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Even as the president called for a national
paid-sick-leave law in the week leading up to the 2015 State of the Union address and
during the speech, employers in California are struggling to comply with a state mandate for paid leave that takes effect July 1, 2015.
Many employers already have some type of paid-sick-leave plan, but it typically covers only full-time employees. Under the new state law, part-time employees will be paid sick leave as well, which blurs the line between part time and full time, remarked Jennifer Brown Shaw, an attorney with Shaw Valenza in Sacramento, Calif.
And some employers didn’t have a sick leave policy before, so the new requirement will increase costs for them, she observed.
Under California’s law, accrual of sick leave starts the first day of work if hired after July 1, which differs from the sick-leave policies many employers already have in place. Typically, sick leave doesn’t accrue until the 90th day of work. So, employers are left with the choice of whether they should maintain their current sick-leave policy or throw it out for one that resembles the state leave law, Shaw remarked.
There are notice requirements if employers keep their own policy. “The state law providing for paid sick leave creates minimum standards for paid sick leave,” said the California Division of Labor Standards Enforcement on its website. “Employers may use their existing policies so long as the specific policy complies with the minimum requirements of the law. Where the employer provides additional terms (e.g., creates caps on maximum uses or accruals above the minimums), they must inform employees of those additional terms. The revised “notice to employee” form has a check box to inform employees of an employer’s own policy that meets or exceeds the requirements of the new law.”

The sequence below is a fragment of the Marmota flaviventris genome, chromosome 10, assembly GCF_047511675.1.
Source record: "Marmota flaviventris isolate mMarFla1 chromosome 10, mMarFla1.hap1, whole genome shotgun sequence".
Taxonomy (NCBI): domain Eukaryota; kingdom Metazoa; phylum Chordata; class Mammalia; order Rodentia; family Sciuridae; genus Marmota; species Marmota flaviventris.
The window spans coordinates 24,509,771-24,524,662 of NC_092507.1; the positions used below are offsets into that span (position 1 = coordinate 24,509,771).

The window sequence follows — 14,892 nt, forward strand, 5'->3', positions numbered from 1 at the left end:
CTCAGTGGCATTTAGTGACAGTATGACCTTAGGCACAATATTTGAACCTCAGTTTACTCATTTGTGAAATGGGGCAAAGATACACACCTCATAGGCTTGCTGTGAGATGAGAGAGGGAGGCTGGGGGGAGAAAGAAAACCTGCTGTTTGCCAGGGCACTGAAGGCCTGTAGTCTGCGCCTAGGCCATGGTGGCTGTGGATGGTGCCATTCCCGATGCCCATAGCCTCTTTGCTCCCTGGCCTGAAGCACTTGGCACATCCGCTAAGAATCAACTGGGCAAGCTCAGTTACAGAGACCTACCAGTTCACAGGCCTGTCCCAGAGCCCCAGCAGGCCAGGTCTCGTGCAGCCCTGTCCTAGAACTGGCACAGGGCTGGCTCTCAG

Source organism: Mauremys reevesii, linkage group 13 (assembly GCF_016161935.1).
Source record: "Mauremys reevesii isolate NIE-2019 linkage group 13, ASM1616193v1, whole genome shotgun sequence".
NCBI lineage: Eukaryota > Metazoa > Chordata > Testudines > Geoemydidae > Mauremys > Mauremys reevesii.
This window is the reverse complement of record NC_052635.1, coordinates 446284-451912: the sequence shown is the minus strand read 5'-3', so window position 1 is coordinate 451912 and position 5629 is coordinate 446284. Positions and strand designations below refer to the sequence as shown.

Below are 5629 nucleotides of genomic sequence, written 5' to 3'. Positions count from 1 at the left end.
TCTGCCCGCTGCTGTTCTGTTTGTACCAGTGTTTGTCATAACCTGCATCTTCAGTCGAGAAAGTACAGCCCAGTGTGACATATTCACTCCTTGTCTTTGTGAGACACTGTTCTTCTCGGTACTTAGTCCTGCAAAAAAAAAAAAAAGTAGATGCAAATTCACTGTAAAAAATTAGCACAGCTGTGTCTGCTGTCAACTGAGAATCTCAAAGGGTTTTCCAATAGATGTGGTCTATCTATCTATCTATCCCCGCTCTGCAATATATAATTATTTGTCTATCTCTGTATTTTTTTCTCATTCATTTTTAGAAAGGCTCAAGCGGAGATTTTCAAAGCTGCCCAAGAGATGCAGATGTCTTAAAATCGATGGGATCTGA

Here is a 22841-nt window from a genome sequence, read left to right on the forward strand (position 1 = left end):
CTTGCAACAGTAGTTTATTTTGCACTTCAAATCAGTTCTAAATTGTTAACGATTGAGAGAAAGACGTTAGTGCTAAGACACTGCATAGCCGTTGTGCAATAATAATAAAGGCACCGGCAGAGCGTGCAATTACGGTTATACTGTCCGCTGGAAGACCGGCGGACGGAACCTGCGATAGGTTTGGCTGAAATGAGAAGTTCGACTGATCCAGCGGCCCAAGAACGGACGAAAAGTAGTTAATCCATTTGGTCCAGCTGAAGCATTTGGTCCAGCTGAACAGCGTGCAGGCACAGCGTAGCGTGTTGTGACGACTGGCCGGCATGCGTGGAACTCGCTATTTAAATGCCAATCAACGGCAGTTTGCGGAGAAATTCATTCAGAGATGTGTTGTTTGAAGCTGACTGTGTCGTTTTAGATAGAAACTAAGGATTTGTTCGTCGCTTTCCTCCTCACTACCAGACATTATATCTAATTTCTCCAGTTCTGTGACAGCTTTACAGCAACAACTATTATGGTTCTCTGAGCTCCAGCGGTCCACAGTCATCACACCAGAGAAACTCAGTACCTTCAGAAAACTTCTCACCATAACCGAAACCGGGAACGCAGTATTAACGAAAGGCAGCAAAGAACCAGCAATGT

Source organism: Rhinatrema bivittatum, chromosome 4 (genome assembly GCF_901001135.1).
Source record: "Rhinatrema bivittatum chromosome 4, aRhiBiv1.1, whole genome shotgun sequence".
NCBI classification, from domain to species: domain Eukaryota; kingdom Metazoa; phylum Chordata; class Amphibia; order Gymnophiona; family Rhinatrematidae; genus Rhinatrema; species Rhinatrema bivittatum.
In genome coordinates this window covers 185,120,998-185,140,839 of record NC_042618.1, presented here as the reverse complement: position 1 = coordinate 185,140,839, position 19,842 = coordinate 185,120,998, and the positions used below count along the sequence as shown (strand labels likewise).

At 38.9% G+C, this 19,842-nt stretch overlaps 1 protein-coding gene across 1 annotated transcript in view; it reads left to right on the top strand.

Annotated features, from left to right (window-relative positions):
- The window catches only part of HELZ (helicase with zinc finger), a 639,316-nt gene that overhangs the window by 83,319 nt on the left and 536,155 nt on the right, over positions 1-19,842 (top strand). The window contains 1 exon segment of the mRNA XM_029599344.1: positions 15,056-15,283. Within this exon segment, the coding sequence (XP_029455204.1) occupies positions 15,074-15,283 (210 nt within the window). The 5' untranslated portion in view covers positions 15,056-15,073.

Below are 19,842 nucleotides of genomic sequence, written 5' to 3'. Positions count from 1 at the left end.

An employee qualifies for paid sick leave under the state law by working for an employer for at least 30 days within a year in California and satisfying a 90-day employment period before an employee can take any sick leave, the division states—different from the accrual provision.
Coordination of the California sick-leave law with other state sick-leave provisions will be a challenge as well, Shaw added. For example, California’s “kin care” law requires that employers let employees use half of their sick leave to care for family when sick leave is provided. So, employers that are new to providing sick leave will have to comply with this requirement.
An even greater challenge will be coordinating the paid-sick-leave law with local ordinances, according to Shaw.
“For employees subject to local sick-leave ordinances, the employer will have to comply with both the local and California laws, which may differ in some respects,” the California Division of Labor Standards Enforcement noted on its website. “For each provision or benefit, the employer will have to provide whichever is more generous to the employee.” The bill supported by the president similarly would not preempt local ordinances or state laws.
How will compliance with the California paid- sick-leave law be coordinated with compliance with localities’ paid-sick-leave laws? It remains to be seen, but Shaw expects difficulties. San Francisco’s ordinance has a provision permitting time off to care for a designated person, who may be anyone, even just a neighbor, she observed. Oakland, Calif., has its own sick-leave law as well.
Employers are “in a real pickle trying to figure out” how to comply with all of these laws, and an added layer at the federal level would just make things worse, Shaw said. “Employers are flummoxed about what they should do. Frankly, it’s just a big mess.”
Allen Smith, J.D., is the manager of workplace law content for SHRM. Follow him
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